Great hunt yesterday in some nasty cover. Birds were taking advantage of the sun and enjoying the salad bar while using blow downs for cover. We had 28 contacts in just a couple hours. Our best day of 2023.
All good things come to an end. Just returned home after doing my early Oct- early Nov stint in NW WI. I'm fortune that I can work from anywhere, most days I work to lunch and then knock off for few hours in the afternoon. I reverse this game plan on the weekends and try to hunt early before it warms up and all UTV/ATV riders hit the trails. Gates and a vehicle parked at the gate doesn't seem to matter to those folks. Overall I would say the numbers were down quite a bit from last year I think I harvested exactly half the number I did in 22. I didn't shoot quite as good, and the week after the Halloween snow I dont think I fired a shot, the birds were just too jumpy to get with in shooting range. That accounts for some of the drop off. I'm not that worried about numbers killed just like a enough birds around to keep things interesting and that was certainly the case. Couple of photos, my old gal 13 1/2 that I would take on short hunts a couple of times a week with what will likely be the last grouse shot over her, and one of my younger dogs 2 1/2 that will likely be my best dog. He's out of Long Gone Studley and a grouse pointing machine.
Does anyone hunt Northern Oconto or Southern Forest Counties? I just got a German Shorthair and want to start her out hunting. She is 1 year old. Backstory, have grouse hunted most of my adult life, but have taken a10 year break because of lack of Grouse in our area. So, 2 questions....1)have grouse numbers rebounded in my area? I dont see many out in the woods or driving on the logging roads. 2)what would be the best way to get this dog acclimated to grouse hunting? MESSENGER is fine. Thanks in advance! -WW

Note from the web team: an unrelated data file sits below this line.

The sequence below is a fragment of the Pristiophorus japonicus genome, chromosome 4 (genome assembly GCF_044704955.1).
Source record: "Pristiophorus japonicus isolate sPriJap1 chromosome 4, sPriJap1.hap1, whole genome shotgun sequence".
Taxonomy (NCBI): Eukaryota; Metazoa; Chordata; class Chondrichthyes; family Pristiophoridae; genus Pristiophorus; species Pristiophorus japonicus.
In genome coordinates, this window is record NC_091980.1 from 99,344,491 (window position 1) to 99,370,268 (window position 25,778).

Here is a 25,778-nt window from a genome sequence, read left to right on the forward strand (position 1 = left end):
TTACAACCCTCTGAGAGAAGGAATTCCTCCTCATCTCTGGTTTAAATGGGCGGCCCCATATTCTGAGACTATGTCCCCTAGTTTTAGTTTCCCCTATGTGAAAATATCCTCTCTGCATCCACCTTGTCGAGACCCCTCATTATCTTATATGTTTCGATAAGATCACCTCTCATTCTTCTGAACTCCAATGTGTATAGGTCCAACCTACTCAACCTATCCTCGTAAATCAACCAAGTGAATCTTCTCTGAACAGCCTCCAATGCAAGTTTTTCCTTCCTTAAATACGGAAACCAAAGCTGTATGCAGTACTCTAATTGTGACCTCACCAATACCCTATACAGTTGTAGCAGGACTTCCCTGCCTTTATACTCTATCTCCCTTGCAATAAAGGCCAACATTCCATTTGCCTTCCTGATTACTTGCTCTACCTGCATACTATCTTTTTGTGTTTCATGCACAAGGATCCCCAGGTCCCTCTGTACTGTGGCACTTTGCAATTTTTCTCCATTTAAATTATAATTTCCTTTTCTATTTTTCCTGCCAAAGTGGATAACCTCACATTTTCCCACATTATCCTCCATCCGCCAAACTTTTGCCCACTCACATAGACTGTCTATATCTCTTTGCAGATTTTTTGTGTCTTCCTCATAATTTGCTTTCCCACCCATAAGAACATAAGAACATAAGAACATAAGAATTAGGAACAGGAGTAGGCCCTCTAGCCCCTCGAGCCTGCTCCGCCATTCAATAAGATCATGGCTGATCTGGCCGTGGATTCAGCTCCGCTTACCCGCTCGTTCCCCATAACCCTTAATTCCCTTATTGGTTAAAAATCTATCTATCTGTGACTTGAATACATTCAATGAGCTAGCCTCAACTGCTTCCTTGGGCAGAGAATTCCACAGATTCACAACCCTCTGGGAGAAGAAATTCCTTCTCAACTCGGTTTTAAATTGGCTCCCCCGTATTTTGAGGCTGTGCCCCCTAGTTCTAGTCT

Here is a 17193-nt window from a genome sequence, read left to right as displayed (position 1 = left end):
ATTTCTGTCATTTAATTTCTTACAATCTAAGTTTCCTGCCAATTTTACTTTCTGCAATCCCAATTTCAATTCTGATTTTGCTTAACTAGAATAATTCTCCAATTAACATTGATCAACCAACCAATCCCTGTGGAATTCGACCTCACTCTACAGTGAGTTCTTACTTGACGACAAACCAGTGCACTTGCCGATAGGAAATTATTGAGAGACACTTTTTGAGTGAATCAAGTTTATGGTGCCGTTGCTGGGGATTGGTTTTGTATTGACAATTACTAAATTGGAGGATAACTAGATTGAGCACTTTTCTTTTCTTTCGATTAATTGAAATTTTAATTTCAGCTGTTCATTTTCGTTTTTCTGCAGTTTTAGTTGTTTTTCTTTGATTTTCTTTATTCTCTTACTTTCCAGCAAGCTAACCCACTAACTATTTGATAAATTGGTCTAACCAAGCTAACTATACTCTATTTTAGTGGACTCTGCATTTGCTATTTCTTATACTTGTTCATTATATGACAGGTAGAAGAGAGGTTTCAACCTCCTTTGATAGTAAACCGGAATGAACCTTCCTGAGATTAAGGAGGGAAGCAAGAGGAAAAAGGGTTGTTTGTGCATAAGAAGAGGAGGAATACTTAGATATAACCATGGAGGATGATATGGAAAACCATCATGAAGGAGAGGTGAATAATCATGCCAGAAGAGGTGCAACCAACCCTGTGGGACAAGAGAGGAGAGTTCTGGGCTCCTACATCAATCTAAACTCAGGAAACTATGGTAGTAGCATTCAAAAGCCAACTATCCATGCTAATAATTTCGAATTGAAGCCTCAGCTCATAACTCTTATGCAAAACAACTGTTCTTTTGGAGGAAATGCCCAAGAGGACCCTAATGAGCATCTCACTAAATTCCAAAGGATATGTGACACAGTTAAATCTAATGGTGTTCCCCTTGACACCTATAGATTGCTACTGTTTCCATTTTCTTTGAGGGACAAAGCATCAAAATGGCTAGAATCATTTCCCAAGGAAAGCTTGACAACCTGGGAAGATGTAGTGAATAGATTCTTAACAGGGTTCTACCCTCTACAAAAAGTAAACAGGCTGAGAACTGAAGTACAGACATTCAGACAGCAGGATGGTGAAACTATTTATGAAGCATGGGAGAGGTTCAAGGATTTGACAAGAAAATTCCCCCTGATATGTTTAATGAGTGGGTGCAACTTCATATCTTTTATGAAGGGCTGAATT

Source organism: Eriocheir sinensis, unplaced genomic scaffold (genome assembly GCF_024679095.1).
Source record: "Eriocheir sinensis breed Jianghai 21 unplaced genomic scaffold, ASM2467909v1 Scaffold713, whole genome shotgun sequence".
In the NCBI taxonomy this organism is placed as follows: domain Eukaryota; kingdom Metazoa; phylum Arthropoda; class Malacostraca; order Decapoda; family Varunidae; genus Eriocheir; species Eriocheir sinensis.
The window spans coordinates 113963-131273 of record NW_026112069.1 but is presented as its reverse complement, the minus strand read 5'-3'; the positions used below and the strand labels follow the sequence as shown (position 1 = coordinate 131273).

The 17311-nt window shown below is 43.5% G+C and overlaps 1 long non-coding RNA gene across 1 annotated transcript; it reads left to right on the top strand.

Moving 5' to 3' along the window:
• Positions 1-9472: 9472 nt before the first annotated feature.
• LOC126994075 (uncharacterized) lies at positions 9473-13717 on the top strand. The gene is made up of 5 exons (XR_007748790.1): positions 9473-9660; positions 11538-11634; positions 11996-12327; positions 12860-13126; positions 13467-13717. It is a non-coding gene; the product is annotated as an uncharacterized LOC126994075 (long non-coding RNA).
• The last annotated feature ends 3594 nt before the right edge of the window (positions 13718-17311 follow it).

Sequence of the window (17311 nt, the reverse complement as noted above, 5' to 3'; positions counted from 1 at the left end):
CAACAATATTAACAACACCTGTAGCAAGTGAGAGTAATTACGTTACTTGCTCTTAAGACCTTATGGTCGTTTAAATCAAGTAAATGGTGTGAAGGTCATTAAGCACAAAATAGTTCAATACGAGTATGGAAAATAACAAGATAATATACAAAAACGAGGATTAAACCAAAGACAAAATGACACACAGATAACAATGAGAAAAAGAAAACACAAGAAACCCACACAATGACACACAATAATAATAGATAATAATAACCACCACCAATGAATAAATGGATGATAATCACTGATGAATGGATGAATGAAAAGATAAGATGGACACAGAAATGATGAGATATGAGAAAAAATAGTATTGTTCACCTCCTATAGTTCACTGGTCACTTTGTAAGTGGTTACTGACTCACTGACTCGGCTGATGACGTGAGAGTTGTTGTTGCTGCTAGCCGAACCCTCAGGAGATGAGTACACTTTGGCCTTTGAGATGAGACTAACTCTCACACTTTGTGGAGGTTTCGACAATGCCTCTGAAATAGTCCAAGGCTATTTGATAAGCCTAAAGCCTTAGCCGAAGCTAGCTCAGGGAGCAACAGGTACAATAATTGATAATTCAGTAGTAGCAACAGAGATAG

Hunted all day yesterday. The birds were holding better. Had nine solid points on 15 bird contacts. Not all presented shots as even well handled birds seem to put obstacles between the gun and them. They’ve transitioned to areas with more conifers and conifer edges
Ive never had snow seem to be an issue. 95 of 100 birds have always been too skittsh to take flight less than 40 yards away. I believe its a genetic influenced behavior. Skittish birds dont expose themselves to be killed so easy. Birds that seem more tame and curious or wait til the last minute to flush are easier to kill and thus wont reproduce as much. But back to the snow issue. Its very possible that snow does have the effect you say. Crunchy snow could alert the bird to your presence much sooner. There is also evidence that shallow snow and cold temps induces higher cortisol levels in birds making them more nervous and apt to take flight sooner
I've experienced the same thing in years passed. Birds holding fine, then a couple inches of snow and they seem to flush wild. I've had them get up way the heck out when we were walking in on the logging trails. I think they feel exposed with those initial snow falls. I guess the other thing it tells you is how good their hearing is that they jump 75+ yards out when they hear you approach. It probably also says a lot about how many we probably walk past in the earlier season.
My brother in law got up to Mercer for a long weekend. Found birds that were still coveyed in groups of 5-6 down around Vilas County in a new cover we found last year. Managed to bag a first grouse for his new Griff.
One of my better days 2 shots and 2 kills done by noon. One of the birds had a crop packed like a baloon the size of my fist no wonder he flew so slow. Crop had catkins and what looked like lightning bugs. Its winter up here with a few inches of snow so how he got so many bugs to eat maybe found a nest of hibernators.